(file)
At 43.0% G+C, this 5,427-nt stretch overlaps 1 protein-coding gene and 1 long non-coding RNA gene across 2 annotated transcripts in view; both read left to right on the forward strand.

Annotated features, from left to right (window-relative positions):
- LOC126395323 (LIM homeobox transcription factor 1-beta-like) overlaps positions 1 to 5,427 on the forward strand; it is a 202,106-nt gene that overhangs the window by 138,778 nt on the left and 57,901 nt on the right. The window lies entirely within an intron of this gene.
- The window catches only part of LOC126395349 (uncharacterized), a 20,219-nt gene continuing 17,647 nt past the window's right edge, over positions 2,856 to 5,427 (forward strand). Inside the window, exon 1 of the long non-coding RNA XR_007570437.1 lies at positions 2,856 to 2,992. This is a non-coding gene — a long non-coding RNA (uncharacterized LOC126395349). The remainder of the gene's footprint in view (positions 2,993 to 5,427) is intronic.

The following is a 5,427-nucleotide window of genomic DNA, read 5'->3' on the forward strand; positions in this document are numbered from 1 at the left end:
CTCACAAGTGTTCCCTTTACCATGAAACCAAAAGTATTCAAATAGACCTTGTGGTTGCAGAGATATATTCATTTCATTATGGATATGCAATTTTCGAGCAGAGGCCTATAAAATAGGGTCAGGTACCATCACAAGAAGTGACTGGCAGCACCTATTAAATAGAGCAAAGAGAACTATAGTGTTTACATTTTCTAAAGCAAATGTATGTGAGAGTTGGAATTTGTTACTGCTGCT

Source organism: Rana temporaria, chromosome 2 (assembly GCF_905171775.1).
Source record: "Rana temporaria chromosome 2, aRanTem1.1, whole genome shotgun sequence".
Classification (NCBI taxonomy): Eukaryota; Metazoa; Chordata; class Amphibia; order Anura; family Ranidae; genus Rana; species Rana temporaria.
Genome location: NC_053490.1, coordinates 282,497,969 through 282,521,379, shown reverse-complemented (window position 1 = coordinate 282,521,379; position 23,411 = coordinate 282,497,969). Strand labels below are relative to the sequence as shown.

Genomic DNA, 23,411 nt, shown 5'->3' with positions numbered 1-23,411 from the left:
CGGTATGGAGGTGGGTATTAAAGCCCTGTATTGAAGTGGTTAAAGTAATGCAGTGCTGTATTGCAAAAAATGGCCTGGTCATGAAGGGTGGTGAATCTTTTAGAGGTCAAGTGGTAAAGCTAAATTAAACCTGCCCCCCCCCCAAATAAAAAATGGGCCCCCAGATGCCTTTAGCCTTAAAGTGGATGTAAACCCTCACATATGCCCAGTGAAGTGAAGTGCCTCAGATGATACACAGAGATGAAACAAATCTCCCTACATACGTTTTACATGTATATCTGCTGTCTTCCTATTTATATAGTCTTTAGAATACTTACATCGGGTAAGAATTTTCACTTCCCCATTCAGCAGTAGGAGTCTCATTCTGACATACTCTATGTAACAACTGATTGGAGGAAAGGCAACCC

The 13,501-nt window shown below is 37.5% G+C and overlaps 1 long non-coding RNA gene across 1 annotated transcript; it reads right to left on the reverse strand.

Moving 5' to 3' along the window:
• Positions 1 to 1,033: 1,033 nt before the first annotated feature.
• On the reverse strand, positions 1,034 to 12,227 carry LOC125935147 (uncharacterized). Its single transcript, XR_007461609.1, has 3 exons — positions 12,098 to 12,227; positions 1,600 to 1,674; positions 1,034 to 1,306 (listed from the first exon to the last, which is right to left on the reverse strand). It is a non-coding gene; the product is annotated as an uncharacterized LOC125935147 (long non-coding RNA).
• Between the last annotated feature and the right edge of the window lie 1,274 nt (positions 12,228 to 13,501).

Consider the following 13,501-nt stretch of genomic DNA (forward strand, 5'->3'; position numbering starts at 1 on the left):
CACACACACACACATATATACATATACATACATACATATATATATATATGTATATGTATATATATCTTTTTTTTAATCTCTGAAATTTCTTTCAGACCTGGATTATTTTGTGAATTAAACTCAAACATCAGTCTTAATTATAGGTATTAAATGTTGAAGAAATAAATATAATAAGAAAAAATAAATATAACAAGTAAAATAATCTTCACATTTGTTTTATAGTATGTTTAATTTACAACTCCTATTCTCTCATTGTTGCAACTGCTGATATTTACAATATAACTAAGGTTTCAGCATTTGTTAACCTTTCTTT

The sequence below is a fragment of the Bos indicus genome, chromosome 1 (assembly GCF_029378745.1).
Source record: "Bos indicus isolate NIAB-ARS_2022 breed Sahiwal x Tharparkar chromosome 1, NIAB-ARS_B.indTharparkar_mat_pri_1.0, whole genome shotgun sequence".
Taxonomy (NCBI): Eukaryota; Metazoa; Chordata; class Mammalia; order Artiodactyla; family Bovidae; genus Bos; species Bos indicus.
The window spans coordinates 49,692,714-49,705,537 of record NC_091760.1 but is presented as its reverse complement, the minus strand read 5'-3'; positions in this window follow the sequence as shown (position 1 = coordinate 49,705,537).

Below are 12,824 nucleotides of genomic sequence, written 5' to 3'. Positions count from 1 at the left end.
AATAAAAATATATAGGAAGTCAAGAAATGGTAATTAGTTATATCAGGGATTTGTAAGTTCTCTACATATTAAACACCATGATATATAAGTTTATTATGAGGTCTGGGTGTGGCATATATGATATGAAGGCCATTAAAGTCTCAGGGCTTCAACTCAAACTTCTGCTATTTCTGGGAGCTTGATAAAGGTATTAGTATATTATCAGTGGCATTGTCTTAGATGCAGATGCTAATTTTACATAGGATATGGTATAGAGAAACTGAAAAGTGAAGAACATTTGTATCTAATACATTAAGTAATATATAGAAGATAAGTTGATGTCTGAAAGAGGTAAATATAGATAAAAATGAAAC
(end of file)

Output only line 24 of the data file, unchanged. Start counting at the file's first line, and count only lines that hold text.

Below are 12,824 nucleotides of genomic sequence, written 5' to 3'. Positions count from 1 at the left end.